The Shandong CDC daily new infection numbers ranged from being 1.36 times to 52 times greater than the officially published data by the Shandong health commission and China’s National Health Commission.
As of Feb. 25, the Shandong government stated that there were a total of 755 infections in the province. But the internal document showed that 1,992 people had tested positive for the virus via nucleic acid testing as of Feb. 23.
New Cases in Germany as France Reports Second Death
A 25-year-old man living in the southern German state of Baden-Wuerttemberg has tested positive for coronavirus after a trip to Milan, and another man further north is in a critical condition with the disease, authorities said on Tuesday.
The Baden-Wuerttemberg health ministry said the man in the southern state, who had likely become infected during his visit to Italy, had contacted authorities after coming down with flu-like symptoms. He will be treated in isolation, it added.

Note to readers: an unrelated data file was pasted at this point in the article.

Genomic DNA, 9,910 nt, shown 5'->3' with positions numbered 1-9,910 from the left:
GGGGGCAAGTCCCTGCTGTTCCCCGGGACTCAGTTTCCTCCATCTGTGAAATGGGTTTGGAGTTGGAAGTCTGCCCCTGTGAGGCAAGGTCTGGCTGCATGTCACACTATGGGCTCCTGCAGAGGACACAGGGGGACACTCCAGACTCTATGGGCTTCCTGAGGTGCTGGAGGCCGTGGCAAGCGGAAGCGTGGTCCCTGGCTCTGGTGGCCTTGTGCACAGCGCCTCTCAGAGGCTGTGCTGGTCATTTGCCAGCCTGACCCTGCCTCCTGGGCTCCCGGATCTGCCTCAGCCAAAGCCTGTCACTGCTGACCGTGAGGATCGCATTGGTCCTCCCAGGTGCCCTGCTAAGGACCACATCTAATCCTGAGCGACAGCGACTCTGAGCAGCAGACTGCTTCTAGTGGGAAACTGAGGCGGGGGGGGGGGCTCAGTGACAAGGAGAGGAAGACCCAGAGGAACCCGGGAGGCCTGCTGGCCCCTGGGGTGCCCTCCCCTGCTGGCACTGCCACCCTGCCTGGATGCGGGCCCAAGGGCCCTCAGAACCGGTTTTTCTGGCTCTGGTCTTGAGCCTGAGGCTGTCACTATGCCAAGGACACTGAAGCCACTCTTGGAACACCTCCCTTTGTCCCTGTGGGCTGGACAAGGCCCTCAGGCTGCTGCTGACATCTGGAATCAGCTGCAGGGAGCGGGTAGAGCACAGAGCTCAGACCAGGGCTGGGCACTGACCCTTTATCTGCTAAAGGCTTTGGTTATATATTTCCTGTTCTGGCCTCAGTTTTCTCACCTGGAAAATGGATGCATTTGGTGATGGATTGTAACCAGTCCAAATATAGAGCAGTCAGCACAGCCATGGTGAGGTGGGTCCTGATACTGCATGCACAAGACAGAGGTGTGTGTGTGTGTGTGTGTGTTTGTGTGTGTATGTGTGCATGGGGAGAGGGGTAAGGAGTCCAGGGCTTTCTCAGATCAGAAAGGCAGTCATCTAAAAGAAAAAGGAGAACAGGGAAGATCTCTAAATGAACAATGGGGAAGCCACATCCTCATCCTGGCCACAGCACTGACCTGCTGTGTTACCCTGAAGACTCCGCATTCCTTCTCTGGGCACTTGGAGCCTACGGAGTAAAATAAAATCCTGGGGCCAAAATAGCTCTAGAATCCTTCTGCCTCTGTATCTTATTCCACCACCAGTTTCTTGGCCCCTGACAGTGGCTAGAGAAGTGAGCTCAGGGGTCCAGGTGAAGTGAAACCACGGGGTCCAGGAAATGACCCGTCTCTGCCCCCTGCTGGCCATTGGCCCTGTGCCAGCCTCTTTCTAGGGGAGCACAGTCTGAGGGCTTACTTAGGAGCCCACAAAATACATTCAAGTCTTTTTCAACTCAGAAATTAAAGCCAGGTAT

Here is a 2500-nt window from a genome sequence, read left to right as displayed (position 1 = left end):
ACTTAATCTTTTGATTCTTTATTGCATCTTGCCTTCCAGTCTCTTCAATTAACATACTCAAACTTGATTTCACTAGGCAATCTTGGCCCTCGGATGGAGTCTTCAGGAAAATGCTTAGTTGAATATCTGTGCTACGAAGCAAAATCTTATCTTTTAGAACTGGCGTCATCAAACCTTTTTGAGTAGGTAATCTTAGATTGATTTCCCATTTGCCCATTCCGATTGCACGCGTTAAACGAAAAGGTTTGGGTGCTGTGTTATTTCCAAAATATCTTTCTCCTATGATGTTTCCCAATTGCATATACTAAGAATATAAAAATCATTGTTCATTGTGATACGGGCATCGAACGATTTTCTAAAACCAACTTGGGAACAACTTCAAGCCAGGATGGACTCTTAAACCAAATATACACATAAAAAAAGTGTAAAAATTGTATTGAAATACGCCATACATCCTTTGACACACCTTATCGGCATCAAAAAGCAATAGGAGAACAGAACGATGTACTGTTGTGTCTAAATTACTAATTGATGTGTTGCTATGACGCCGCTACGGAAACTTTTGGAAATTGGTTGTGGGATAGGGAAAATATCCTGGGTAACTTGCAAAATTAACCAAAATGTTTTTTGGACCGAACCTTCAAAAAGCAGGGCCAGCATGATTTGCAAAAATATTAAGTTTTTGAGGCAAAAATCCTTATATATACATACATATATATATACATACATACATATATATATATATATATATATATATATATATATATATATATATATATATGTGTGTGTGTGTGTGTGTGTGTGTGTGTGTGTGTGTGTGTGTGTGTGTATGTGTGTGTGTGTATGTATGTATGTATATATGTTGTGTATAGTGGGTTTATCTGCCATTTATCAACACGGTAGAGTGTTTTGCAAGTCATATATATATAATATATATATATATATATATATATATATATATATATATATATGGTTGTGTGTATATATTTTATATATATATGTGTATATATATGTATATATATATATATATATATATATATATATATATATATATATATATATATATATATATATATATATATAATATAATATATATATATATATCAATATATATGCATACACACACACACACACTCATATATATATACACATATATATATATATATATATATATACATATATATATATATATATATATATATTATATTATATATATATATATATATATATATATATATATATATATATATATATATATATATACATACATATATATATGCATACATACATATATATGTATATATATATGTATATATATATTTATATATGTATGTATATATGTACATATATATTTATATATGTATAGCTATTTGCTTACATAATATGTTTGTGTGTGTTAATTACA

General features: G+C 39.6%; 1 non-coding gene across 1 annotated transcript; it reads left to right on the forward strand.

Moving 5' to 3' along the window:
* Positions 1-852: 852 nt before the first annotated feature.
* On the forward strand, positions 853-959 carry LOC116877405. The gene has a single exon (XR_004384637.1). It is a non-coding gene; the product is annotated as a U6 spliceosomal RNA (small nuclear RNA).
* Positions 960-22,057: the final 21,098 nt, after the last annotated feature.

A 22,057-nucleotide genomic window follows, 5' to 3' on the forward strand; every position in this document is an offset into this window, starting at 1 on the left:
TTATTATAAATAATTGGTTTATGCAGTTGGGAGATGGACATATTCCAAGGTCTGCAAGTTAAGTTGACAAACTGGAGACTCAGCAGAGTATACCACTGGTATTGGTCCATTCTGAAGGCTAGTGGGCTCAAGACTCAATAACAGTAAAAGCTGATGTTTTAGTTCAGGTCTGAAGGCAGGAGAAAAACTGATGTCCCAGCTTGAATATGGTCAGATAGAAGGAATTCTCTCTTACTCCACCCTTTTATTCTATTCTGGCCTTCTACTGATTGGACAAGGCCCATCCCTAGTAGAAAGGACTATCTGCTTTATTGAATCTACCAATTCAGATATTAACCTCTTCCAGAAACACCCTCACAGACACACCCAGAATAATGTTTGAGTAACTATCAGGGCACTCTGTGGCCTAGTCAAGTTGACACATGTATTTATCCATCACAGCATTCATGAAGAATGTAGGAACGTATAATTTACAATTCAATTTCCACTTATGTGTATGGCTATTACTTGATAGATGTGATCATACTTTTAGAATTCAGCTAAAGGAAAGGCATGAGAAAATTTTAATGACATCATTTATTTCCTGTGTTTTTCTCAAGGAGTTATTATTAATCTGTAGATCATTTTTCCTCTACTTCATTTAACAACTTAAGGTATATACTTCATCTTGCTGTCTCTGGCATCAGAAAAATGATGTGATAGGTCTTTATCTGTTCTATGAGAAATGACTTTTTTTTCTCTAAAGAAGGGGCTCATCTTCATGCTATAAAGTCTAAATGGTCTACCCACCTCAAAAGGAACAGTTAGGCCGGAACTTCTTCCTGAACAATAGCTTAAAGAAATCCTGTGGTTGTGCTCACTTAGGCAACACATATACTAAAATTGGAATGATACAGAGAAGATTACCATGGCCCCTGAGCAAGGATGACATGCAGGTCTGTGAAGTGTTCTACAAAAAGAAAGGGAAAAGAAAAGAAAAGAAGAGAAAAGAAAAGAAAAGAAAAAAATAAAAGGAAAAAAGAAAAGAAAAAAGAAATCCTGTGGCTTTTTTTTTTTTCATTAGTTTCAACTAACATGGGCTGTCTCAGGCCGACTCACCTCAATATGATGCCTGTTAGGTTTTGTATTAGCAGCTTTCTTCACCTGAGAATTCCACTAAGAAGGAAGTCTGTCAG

“People in close contact with the patient will be kept in home isolation and be asked about their state of health every day,” it said. “As soon as a contact person develops symptoms, they will also be isolated in hospital.”
In North Rhine-Westphalia, the state health ministry said the man there was admitted to hospital on Monday afternoon with symptoms of severe pneumonia.
“The patient is in a critical condition and is currently being isolated in the intensive care unit,” the ministry said.
The new confirmed cases take to 18 the total number of coronavirus cases in Germany. There have been no deaths.